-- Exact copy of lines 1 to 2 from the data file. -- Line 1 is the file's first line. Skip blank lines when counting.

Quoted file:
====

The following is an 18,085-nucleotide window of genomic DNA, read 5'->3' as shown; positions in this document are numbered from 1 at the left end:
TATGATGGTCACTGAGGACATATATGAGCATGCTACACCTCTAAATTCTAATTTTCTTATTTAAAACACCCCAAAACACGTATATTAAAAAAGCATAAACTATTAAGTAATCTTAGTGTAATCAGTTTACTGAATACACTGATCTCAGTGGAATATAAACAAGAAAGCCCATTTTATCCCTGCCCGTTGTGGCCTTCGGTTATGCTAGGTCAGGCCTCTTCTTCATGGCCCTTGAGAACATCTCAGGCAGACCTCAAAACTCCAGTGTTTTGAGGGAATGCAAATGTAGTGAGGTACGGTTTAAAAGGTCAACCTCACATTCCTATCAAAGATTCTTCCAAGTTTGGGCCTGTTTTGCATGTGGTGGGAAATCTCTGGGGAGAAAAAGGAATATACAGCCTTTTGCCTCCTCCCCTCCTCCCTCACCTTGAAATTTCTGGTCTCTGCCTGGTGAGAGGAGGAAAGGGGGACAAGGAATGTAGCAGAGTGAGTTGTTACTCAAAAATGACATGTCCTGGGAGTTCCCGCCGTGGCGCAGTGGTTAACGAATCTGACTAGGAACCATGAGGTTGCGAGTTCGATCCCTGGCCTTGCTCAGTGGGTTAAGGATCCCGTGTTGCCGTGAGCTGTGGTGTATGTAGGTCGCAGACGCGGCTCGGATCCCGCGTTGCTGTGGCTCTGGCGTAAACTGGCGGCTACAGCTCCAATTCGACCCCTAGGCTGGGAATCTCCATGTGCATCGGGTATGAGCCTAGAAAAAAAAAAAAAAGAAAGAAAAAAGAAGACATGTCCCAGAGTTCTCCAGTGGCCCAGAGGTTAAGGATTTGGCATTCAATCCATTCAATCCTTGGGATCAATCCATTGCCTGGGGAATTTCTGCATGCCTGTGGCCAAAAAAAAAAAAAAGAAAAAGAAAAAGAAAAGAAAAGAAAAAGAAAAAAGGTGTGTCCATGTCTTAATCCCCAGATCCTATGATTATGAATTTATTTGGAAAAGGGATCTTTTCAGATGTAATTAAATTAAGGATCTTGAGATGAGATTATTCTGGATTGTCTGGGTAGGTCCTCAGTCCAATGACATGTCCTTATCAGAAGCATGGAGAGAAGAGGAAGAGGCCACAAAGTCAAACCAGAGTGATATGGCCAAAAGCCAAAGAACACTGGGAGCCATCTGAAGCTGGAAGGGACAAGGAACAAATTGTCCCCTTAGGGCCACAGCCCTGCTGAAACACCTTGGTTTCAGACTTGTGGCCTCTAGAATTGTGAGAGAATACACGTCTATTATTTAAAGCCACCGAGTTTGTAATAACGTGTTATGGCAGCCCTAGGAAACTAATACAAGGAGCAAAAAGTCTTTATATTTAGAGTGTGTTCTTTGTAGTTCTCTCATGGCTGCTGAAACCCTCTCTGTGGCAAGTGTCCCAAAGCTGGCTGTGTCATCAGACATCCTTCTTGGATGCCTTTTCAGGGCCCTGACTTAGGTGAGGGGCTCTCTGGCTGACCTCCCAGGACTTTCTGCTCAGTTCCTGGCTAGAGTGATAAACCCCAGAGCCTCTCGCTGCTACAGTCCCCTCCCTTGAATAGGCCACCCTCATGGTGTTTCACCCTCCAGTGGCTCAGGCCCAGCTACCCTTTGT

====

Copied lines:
The following is an 18,085-nucleotide window of genomic DNA, read 5'->3' as shown; positions in this document are numbered from 1 at the left end:
TATGATGGTCACTGAGGACATATATGAGCATGCTACACCTCTAAATTCTAATTTTCTTATTTAAAACACCCCAAAACACGTATATTAAAAAAGCATAAACTATTAAGTAATCTTAGTGTAATCAGTTTACTGAATACACTGATCTCAGTGGAATATAAACAAGAAAGCCCATTTTATCCCTGCCCGTTGTGGCCTTCGGTTATGCTAGGTCAGGCCTCTTCTTCATGGCCCTTGAGAACATCTCAGGCAGACCTCAAAACTCCAGTGTTTTGAGGGAATGCAAATGTAGTGAGGTACGGTTTAAAAGGTCAACCTCACATTCCTATCAAAGATTCTTCCAAGTTTGGGCCTGTTTTGCATGTGGTGGGAAATCTCTGGGGAGAAAAAGGAATATACAGCCTTTTGCCTCCTCCCCTCCTCCCTCACCTTGAAATTTCTGGTCTCTGCCTGGTGAGAGGAGGAAAGGGGGACAAGGAATGTAGCAGAGTGAGTTGTTACTCAAAAATGACATGTCCTGGGAGTTCCCGCCGTGGCGCAGTGGTTAACGAATCTGACTAGGAACCATGAGGTTGCGAGTTCGATCCCTGGCCTTGCTCAGTGGGTTAAGGATCCCGTGTTGCCGTGAGCTGTGGTGTATGTAGGTCGCAGACGCGGCTCGGATCCCGCGTTGCTGTGGCTCTGGCGTAAACTGGCGGCTACAGCTCCAATTCGACCCCTAGGCTGGGAATCTCCATGTGCATCGGGTATGAGCCTAGAAAAAAAAAAAAAAGAAAGAAAAAAGAAGACATGTCCCAGAGTTCTCCAGTGGCCCAGAGGTTAAGGATTTGGCATTCAATCCATTCAATCCTTGGGATCAATCCATTGCCTGGGGAATTTCTGCATGCCTGTGGCCAAAAAAAAAAAAAAGAAAAAGAAAAAGAAAAGAAAAGAAAAAGAAAAAAGGTGTGTCCATGTCTTAATCCCCAGATCCTATGATTATGAATTTATTTGGAAAAGGGATCTTTTCAGATGTAATTAAATTAAGGATCTTGAGATGAGATTATTCTGGATTGTCTGGGTAGGTCCTCAGTCCAATGACATGTCCTTATCAGAAGCATGGAGAGAAGAGGAAGAGGCCACAAAGTCAAACCAGAGTGATATGGCCAAAAGCCAAAGAACACTGGGAGCCATCTGAAGCTGGAAGGGACAAGGAACAAATTGTCCCCTTAGGGCCACAGCCCTGCTGAAACACCTTGGTTTCAGACTTGTGGCCTCTAGAATTGTGAGAGAATACACGTCTATTATTTAAAGCCACCGAGTTTGTAATAACGTGTTATGGCAGCCCTAGGAAACTAATACAAGGAGCAAAAAGTCTTTATATTTAGAGTGTGTTCTTTGTAGTTCTCTCATGGCTGCTGAAACCCTCTCTGTGGCAAGTGTCCCAAAGCTGGCTGTGTCATCAGACATCCTTCTTGGATGCCTTTTCAGGGCCCTGACTTAGGTGAGGGGCTCTCTGGCTGACCTCCCAGGACTTTCTGCTCAGTTCCTGGCTAGAGTGATAAACCCCAGAGCCTCTCGCTGCTACAGTCCCCTCCCTTGAATAGGCCACCCTCATGGTGTTTCACCCTCCAGTGGCTCAGGCCCAGCTACCCTTTGT